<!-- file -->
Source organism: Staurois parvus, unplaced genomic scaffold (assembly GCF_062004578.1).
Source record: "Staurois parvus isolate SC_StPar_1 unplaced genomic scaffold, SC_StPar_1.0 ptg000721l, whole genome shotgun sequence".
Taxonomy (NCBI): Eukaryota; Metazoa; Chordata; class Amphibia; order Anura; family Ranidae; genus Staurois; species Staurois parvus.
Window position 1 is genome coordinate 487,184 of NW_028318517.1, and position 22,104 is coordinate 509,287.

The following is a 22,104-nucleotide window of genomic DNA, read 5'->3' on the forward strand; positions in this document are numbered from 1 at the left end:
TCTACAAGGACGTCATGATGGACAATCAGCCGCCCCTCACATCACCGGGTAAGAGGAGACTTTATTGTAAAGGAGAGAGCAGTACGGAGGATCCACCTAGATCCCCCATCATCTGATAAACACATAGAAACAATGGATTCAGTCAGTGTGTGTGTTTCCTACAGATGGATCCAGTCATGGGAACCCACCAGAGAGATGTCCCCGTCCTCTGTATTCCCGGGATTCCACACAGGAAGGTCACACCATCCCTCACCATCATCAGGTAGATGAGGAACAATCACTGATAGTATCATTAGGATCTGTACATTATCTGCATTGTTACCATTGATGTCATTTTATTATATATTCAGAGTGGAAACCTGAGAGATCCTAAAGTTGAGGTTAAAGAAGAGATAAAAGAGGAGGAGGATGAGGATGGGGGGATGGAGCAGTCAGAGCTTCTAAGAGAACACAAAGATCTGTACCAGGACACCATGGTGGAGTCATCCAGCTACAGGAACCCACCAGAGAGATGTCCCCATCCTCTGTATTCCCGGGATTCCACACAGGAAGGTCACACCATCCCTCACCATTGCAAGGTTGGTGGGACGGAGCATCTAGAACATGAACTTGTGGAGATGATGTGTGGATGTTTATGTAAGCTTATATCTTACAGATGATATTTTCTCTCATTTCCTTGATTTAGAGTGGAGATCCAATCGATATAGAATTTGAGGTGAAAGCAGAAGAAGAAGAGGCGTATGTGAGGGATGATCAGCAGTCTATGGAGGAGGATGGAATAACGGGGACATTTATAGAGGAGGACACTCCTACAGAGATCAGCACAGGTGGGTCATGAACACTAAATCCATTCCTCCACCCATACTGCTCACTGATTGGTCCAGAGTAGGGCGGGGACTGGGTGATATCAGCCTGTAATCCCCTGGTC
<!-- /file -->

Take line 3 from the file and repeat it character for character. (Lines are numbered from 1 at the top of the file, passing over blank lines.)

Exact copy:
Taxonomy (NCBI): Eukaryota; Metazoa; Chordata; class Amphibia; order Anura; family Ranidae; genus Staurois; species Staurois parvus.